Ignorance is Not Bliss

Dead men tell great tales. They really do. When a literary work stays in circulation for hundreds—or thousands—of years, you know it has captured something timeless about the human experience. One such timeless masterpiece is John Milton’s Paradise Lost. In recent past, we’ve spent some time exploring the poem, and while we won’t be systematically going through the rest of the book, I will, from time to time, post another entry into the blog series. (Eventually, we’ll get through the whole thing.) This week, let’s look at Books 5 and 6.

Book 5:
God sends the archangel Raphael down to earth to warn Adam and Eve about Satan. Raphael explains to them who Satan is, as well as how he used his authority to lead a third of the angels in revolt against God. Of all the legions under Satan’s command, only the seraph Abdiel remained unmoved by the seduction of his lies and refused to partake in the rebellion.

Book 6:
Raphael describes the war in Heaven to Adam and Eve: God sends His angels to do battle with Satan and his minions. Abdiel meets Satan head-on, striking him so hard that Satan falls back ten paces, shocking all who see. Then the battle rages, and on the third day, the fight still unending, God sends His Son into the fray, who chases down His enemies. Finally and fully overpowered, the rebellious horde is driven back to the wall of Heaven, which opens up. In terror, the demons dive into the hole, falling down into the place of punishment prepared for them.

It has been said that ignorance is bliss. But for many, it can be a form of denial. If we hide ourselves from disturbing truths, we may be able to enjoy their absence, but such a ruse will only work for so long. Whether in this life or the next, the truth will eventually come to light.

Delusional happiness, just like misery, loves company. In order to enjoy the promised “bliss” of ignorance, Satan in Paradise Lost must lie to himself—and attempt to convince others of these lies. Satan’s debate with Abdiel in Book 5 reveals a desire to twist the truth so that he can enjoy the confines of his own fake reality.

In response to Abdiel’s claim that God created everything (line 835ff), Satan asks, in essence, “Really? Can you remember when you were created? We have always been here—we are self-created, self-wrought” (line 853ff).

C. S. Lewis comments on this argument:

[I]f a creature is silly enough to try to prove that it was not created, what is more natural than for it to say, “Well, I wasn’t there to see it being done”? Yet what is more futile, since in thus admitting ignorance of its own beginnings it proves that those beginnings lay outside itself? Satan falls instantly into this trap (850 et seq.)—as indeed he cannot help doing—and produces as proof of his self-existence what is really its disproof. But even this is not Nonsense enough. Uneasily shifting on the bed of Nonsense which he has made for himself, he then throws out the happy idea that “fatal course” really produced himself, and finally, with a triumphant air, the theory that he sprouted from the soil like a vegetable. Thus, in twenty lines, the being too proud to admit derivation from God, has come to rejoice in believing that he “just grew” like Topsy or a turnip. (A Preface to Paradise Lost, 97-98)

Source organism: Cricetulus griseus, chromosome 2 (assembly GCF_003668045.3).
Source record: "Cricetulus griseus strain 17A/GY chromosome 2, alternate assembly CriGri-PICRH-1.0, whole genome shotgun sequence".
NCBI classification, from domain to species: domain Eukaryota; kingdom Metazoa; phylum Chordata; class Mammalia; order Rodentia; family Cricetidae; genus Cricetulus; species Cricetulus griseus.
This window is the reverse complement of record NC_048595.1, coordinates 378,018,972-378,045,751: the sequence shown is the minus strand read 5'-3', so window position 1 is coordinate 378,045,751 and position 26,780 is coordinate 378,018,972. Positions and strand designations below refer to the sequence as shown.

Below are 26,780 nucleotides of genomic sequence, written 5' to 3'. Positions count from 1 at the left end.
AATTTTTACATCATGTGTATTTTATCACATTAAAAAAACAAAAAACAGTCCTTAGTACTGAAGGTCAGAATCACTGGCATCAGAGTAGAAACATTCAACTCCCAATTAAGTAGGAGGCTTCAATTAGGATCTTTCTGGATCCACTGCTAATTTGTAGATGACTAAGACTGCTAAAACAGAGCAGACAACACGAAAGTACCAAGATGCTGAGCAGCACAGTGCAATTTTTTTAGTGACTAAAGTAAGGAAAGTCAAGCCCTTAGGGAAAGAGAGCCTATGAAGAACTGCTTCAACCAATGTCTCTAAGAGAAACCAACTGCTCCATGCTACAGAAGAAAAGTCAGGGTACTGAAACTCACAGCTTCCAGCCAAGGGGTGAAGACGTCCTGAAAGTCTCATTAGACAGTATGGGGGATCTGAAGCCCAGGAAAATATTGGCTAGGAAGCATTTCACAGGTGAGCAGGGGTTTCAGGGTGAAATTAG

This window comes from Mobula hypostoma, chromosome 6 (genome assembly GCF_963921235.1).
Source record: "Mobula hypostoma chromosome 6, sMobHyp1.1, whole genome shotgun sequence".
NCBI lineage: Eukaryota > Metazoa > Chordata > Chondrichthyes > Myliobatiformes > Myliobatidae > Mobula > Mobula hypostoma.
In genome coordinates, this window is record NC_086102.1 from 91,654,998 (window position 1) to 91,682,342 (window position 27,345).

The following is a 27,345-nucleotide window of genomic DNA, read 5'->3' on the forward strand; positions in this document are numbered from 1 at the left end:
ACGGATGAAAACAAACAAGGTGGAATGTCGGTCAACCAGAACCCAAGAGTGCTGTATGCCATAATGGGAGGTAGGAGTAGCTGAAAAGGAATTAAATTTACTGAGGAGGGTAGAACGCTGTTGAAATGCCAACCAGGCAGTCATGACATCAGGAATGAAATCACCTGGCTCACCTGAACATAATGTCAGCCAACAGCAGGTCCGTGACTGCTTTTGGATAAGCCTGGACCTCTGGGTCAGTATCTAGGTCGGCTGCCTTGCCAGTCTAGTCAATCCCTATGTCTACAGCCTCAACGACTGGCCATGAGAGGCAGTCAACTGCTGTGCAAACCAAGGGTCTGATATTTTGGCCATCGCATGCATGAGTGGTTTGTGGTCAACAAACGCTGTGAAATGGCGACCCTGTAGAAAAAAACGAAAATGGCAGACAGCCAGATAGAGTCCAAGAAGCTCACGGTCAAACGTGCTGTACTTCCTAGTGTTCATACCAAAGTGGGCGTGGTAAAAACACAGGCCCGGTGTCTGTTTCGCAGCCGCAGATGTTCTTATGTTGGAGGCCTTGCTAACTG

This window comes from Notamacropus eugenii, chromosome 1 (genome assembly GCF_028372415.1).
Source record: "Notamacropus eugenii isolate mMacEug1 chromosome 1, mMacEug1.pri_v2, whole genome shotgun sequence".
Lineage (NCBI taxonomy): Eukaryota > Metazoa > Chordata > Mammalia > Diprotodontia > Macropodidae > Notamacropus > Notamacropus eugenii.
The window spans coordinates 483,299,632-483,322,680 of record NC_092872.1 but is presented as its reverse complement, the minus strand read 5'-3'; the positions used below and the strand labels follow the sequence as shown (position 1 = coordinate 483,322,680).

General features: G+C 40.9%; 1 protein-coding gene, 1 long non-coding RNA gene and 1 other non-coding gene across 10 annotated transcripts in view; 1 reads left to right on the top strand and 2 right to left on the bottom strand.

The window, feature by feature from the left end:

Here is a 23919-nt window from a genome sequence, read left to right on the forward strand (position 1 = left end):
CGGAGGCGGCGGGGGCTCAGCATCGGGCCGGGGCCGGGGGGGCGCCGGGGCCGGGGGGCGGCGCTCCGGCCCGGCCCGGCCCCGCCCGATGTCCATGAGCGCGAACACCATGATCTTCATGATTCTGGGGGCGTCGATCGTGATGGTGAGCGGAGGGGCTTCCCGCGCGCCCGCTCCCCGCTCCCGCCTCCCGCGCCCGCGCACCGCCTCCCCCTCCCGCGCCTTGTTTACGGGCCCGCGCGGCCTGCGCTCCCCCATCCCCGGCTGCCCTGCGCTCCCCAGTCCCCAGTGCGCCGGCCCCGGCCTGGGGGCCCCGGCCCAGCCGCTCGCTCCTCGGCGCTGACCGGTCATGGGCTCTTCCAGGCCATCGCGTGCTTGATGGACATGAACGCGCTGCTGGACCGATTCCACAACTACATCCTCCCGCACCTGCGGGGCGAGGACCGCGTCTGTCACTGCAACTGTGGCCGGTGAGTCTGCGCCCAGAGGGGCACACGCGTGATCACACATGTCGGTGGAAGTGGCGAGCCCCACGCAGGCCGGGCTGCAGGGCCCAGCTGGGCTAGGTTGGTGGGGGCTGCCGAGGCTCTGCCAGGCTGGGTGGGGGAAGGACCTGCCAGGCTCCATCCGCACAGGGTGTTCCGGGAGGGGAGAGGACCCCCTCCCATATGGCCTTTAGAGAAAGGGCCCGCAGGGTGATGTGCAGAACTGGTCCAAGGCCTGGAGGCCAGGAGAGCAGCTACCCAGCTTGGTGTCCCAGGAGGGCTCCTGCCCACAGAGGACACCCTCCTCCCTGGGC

This ignorance displayed by Satan is nothing like innocent unawareness. Rather, it is a willful denial of what every sentient being knows deep inside: that there is a God to whom we are accountable. No matter how hard one tries to suppress the truth, there is no getting around that God is “clearly seen” and “understood” through His creation, so that we are all “without excuse” before our Maker (see Rom. 1:20).

Some deny God with their lips. Others (even some professing Christians) deny Him by their actions. All of us will eventually face the Judge of the universe in the courtroom of eternity. At that time, denial will no longer be an option, and the willful ignorance of humanity—and Satan—will tragically lead to the very opposite of bliss.